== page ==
By Cindy Tewalt, NAAP Financial Director
Perhaps you have noticed more activity in your spam box? Or perhaps emails have ‘snuck past’ your email and you have been targeted by “phishing”. “Phish” is pronounced just as it spelled and sounds just like “fish”. It’s an interesting word and as in fishing, it is the intent to throw a bait out into the water and hope something bites. That’s exactly what Phishing is…. scammers throw out the bait (an email or text) and hope that you will bite (by replying or clicking). Scammers try to use email or text messages to trick you into giving them your personal information. They want your passwords, your Social Security number and account numbers. And they want you to send them money or items. And they want to engage in ‘conversations’ in order to get closer to getting this information.
Here is what you need to know in order to recognize a Phishing scam:
- The email will look like they are coming from a company that you know or trust. But you can see the email is a bogus. For example firstname.lastname@example.org is legit, but email@example.com is not, nor is firstname.lastname@example.org. Looking close is the key.
- They can look like a they are from a bank, a credit card company, an online store, or a social networking site.
- The goal is for you to click on a link or open an attachment. They may say there’s a problem with your account or your payment. They may attach a coupon that offers free stuff and want you to click on that link.
- They create a story that appeals to your emotions. Someone needs assistance and they want you to help. They may want you to send gift cards or money. And it is usually a sad story to appeal to your willingness to help someone in need.
- The message often takes on the identity of a trusted entity such as a company, organization and yes, a person within that organization. And these scammers are tricky as they often use the identity of a person of authority in that organization such as the President or the Treasurer.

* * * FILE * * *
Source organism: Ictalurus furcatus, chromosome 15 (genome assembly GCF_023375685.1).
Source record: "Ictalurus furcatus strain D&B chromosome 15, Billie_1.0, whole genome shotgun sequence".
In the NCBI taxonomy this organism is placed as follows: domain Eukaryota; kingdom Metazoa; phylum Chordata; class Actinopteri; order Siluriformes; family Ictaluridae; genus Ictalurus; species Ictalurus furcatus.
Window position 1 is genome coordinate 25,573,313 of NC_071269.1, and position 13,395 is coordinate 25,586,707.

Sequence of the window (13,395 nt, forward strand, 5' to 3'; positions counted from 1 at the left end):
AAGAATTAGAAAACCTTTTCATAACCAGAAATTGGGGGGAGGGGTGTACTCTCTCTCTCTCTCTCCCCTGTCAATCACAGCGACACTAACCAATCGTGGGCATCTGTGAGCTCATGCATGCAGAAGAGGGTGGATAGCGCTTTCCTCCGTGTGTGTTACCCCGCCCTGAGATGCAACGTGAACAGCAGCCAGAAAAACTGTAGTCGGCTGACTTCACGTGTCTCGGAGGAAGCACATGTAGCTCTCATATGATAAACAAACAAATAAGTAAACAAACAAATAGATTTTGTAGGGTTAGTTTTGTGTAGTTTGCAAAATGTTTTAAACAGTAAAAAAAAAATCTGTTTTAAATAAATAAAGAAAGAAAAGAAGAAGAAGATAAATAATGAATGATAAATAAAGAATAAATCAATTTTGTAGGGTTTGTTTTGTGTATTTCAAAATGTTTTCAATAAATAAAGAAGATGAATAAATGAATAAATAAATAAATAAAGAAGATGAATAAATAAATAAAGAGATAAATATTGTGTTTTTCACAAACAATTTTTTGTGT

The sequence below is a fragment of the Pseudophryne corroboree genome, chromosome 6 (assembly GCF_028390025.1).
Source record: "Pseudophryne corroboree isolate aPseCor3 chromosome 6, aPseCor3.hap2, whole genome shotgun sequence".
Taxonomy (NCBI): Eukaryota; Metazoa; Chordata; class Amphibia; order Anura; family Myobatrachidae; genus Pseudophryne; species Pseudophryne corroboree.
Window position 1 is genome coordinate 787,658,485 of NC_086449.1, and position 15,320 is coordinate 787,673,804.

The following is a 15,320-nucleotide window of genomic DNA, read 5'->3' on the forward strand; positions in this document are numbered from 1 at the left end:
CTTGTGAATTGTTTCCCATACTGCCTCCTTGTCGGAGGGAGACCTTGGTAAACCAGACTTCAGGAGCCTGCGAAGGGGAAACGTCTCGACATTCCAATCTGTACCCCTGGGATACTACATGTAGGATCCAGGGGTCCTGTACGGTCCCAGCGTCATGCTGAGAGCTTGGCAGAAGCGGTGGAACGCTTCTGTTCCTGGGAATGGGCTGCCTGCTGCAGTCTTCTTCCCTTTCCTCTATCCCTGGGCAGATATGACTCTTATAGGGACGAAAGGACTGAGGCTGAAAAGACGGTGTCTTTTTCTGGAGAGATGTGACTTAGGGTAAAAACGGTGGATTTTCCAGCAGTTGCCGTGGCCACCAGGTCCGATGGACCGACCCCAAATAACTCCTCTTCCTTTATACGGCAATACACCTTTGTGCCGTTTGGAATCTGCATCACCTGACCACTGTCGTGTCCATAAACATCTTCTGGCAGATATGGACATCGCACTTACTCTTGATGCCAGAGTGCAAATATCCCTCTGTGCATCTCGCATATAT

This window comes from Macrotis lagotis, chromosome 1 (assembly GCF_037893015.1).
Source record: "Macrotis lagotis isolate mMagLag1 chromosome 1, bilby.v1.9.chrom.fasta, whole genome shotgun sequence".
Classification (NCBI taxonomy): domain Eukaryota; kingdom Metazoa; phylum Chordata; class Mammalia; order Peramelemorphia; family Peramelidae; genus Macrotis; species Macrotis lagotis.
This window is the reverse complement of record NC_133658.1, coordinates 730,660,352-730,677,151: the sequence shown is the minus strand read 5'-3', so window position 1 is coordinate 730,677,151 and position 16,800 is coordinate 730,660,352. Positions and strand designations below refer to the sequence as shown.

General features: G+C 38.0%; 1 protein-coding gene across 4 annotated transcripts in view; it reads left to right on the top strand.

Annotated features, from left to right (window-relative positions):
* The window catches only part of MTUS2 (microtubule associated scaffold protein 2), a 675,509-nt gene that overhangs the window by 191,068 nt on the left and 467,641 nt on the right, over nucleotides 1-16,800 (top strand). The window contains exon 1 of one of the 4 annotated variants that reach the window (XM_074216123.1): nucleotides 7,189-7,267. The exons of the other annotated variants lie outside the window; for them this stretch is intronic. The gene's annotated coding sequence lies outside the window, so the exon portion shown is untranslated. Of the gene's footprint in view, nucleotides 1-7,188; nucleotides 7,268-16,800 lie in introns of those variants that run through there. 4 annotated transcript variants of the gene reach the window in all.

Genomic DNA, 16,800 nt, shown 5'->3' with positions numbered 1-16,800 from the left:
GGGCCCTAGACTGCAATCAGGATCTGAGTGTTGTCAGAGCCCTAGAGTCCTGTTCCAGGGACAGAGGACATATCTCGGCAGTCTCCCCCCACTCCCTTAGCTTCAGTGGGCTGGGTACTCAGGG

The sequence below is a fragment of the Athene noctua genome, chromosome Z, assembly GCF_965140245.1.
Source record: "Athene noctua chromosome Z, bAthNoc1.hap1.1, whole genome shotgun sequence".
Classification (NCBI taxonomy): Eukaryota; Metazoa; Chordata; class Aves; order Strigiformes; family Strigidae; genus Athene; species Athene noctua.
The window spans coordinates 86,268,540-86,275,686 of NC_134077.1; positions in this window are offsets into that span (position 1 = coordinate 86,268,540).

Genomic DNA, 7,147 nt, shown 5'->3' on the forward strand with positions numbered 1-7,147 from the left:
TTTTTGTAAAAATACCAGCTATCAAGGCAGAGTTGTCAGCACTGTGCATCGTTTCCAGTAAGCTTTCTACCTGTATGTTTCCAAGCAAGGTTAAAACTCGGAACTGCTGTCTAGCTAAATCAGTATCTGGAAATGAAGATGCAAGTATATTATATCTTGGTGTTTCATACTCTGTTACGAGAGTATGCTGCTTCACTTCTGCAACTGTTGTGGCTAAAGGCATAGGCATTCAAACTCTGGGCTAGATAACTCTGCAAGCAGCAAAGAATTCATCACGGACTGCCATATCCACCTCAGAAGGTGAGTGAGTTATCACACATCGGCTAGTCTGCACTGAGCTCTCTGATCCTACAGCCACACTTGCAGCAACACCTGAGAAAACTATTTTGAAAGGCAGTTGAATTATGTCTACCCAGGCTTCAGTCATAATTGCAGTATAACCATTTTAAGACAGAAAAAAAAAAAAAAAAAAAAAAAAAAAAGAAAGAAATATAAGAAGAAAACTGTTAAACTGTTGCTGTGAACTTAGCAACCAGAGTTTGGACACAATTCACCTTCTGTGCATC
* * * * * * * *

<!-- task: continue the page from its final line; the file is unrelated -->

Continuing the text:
I want to caution you to be aware when you receive emails that look suspicious coming from anyone on the NAAP Board, specifically those who carry titles of decision making (ie President, Treasurer). This is a very common ‘trick’ that hackers use as they peruse websites, looking for key words and grabbing their name and transposing into an email that often requires action… most likely financial action.
Here are some guidelines to keep you protected:
- Watch for suspicious emails. Often the grammar is questionable, although these scammers have gotten better at the English language.
- Know that no one from NAAP will ever ask you to send them money. Or gift cards.
- Never click on them or anything that may be attached.
- Never reply.
- Delete and preferably put ‘mark as spam’ or junk as your computers/email allows.
- If you don’t know if it may be true, click on the address and see where it comes from.
- If you still question if it is real, go to the web and find their actual website and make contact through the website.
Again, this is unfortunately a common occurrence amongst website contacts. And these are most likely programs that have been written by these despicable scammers. So it’s unlikely they are manually sitting at a computer looking at websites to see who is out there ready to be scammed by using something they personally found on the web. These scammers have sophisticated software programs they have developed. And unfortunately, they have had success in scamming people, thus making it well worth their time. Another way they do it is to buy emails from other scammers. Those emails were pulled off lists that were hacked. It is a frustration for us but if we know what we are looking for and cannot fall for their scams, we can avoid being caught by their bait.
Be wise and pause before clicking anything! Don’t get caught!
Here is some great free training that will keep you safe! https://edu.gcfglobal.org/en/internetsafety/